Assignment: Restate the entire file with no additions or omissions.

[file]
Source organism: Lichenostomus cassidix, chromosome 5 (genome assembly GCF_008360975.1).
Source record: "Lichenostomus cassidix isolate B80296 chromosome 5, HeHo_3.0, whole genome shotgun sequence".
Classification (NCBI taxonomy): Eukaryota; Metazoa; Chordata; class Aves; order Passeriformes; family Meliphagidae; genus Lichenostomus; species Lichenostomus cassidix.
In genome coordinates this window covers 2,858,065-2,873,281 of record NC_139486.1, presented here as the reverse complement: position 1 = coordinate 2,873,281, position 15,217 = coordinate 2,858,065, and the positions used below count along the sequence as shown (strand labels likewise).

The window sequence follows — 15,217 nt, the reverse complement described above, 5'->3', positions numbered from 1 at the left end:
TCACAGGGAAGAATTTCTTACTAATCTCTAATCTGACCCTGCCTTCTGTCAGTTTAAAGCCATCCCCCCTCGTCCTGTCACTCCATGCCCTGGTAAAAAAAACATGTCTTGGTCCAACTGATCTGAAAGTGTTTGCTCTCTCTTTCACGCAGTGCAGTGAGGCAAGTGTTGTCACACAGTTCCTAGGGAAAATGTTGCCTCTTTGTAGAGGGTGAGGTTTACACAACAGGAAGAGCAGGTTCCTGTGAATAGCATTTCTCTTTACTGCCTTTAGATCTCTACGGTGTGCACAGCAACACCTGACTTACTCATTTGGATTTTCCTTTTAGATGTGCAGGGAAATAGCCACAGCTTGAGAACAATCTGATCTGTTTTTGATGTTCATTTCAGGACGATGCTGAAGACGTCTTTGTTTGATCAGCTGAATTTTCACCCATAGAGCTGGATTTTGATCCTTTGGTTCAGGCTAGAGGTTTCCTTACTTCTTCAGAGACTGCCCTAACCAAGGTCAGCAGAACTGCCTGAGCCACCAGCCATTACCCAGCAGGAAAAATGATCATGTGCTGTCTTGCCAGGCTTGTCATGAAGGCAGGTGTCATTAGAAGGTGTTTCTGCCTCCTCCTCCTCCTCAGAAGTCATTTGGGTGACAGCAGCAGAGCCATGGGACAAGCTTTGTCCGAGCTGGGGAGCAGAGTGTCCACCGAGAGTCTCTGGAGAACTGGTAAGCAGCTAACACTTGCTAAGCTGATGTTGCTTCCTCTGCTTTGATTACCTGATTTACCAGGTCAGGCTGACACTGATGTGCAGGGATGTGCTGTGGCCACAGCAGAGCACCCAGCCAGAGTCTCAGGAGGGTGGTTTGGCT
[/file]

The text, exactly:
Source organism: Lichenostomus cassidix, chromosome 5 (genome assembly GCF_008360975.1).
Source record: "Lichenostomus cassidix isolate B80296 chromosome 5, HeHo_3.0, whole genome shotgun sequence".
Classification (NCBI taxonomy): Eukaryota; Metazoa; Chordata; class Aves; order Passeriformes; family Meliphagidae; genus Lichenostomus; species Lichenostomus cassidix.
In genome coordinates this window covers 2,858,065-2,873,281 of record NC_139486.1, presented here as the reverse complement: position 1 = coordinate 2,873,281, position 15,217 = coordinate 2,858,065, and the positions used below count along the sequence as shown (strand labels likewise).

The window sequence follows — 15,217 nt, the reverse complement described above, 5'->3', positions numbered from 1 at the left end:
TCACAGGGAAGAATTTCTTACTAATCTCTAATCTGACCCTGCCTTCTGTCAGTTTAAAGCCATCCCCCCTCGTCCTGTCACTCCATGCCCTGGTAAAAAAAACATGTCTTGGTCCAACTGATCTGAAAGTGTTTGCTCTCTCTTTCACGCAGTGCAGTGAGGCAAGTGTTGTCACACAGTTCCTAGGGAAAATGTTGCCTCTTTGTAGAGGGTGAGGTTTACACAACAGGAAGAGCAGGTTCCTGTGAATAGCATTTCTCTTTACTGCCTTTAGATCTCTACGGTGTGCACAGCAACACCTGACTTACTCATTTGGATTTTCCTTTTAGATGTGCAGGGAAATAGCCACAGCTTGAGAACAATCTGATCTGTTTTTGATGTTCATTTCAGGACGATGCTGAAGACGTCTTTGTTTGATCAGCTGAATTTTCACCCATAGAGCTGGATTTTGATCCTTTGGTTCAGGCTAGAGGTTTCCTTACTTCTTCAGAGACTGCCCTAACCAAGGTCAGCAGAACTGCCTGAGCCACCAGCCATTACCCAGCAGGAAAAATGATCATGTGCTGTCTTGCCAGGCTTGTCATGAAGGCAGGTGTCATTAGAAGGTGTTTCTGCCTCCTCCTCCTCCTCAGAAGTCATTTGGGTGACAGCAGCAGAGCCATGGGACAAGCTTTGTCCGAGCTGGGGAGCAGAGTGTCCACCGAGAGTCTCTGGAGAACTGGTAAGCAGCTAACACTTGCTAAGCTGATGTTGCTTCCTCTGCTTTGATTACCTGATTTACCAGGTCAGGCTGACACTGATGTGCAGGGATGTGCTGTGGCCACAGCAGAGCACCCAGCCAGAGTCTCAGGAGGGTGGTTTGGCT